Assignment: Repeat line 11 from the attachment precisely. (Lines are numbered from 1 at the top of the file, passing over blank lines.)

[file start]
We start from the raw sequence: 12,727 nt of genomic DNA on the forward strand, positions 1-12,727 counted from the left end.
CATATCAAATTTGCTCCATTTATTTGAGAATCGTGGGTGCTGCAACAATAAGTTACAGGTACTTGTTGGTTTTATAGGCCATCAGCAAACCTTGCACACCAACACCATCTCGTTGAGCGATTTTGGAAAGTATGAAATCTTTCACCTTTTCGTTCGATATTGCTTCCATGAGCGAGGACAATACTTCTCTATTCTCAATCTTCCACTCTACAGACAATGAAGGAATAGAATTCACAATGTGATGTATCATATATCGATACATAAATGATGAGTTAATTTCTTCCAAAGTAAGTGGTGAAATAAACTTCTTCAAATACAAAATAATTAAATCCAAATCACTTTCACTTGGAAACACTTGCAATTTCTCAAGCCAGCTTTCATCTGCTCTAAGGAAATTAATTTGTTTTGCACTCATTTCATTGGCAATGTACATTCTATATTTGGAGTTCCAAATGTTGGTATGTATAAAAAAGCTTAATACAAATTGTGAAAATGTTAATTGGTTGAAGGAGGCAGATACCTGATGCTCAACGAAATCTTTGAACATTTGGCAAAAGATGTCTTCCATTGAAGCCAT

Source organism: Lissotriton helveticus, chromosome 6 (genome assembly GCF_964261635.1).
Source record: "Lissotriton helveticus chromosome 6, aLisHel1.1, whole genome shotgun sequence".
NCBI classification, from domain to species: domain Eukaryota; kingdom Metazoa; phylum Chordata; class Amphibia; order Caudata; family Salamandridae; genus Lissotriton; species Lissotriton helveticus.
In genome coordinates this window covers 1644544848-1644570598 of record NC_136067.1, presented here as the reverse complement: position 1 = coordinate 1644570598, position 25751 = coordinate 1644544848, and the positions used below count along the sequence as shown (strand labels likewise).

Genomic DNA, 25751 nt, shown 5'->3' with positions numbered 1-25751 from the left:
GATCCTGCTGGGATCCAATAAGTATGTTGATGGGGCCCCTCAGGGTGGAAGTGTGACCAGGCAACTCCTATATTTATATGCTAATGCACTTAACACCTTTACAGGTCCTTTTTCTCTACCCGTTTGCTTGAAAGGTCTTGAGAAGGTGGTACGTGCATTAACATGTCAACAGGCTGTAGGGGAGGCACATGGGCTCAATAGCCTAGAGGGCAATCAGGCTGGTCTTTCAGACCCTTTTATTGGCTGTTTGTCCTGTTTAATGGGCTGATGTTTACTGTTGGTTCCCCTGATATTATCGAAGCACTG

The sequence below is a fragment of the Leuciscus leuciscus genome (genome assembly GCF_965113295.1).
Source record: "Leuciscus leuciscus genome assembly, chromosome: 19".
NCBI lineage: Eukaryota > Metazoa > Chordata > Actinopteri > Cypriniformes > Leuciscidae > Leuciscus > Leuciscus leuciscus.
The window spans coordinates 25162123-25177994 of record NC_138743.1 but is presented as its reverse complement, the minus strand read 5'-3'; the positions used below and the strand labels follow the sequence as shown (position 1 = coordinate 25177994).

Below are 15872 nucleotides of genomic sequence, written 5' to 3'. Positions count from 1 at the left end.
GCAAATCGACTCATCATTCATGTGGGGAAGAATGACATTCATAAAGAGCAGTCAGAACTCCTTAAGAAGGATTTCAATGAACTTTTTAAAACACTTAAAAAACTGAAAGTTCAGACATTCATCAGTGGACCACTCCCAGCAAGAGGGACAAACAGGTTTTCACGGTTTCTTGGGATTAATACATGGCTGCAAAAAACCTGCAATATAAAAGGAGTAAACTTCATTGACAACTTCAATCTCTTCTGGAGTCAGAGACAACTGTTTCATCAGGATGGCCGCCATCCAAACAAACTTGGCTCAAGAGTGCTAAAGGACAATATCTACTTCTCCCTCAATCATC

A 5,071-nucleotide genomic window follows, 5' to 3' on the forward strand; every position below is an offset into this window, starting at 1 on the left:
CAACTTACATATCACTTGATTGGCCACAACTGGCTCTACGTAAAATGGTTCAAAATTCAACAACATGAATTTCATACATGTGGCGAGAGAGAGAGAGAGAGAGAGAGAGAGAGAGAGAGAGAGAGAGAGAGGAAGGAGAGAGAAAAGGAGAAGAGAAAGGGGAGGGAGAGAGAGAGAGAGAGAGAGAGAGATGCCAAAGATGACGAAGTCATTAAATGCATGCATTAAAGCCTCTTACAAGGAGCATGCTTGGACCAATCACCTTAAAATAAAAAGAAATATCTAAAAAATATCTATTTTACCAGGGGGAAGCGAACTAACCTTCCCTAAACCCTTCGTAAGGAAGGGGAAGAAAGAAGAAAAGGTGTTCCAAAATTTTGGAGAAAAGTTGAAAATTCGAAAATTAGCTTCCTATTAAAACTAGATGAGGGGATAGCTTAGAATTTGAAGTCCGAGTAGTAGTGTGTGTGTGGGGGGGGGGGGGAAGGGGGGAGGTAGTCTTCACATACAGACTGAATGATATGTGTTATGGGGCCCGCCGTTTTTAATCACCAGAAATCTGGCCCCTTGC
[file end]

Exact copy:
NCBI lineage: Eukaryota > Metazoa > Chordata > Actinopteri > Cypriniformes > Leuciscidae > Leuciscus > Leuciscus leuciscus.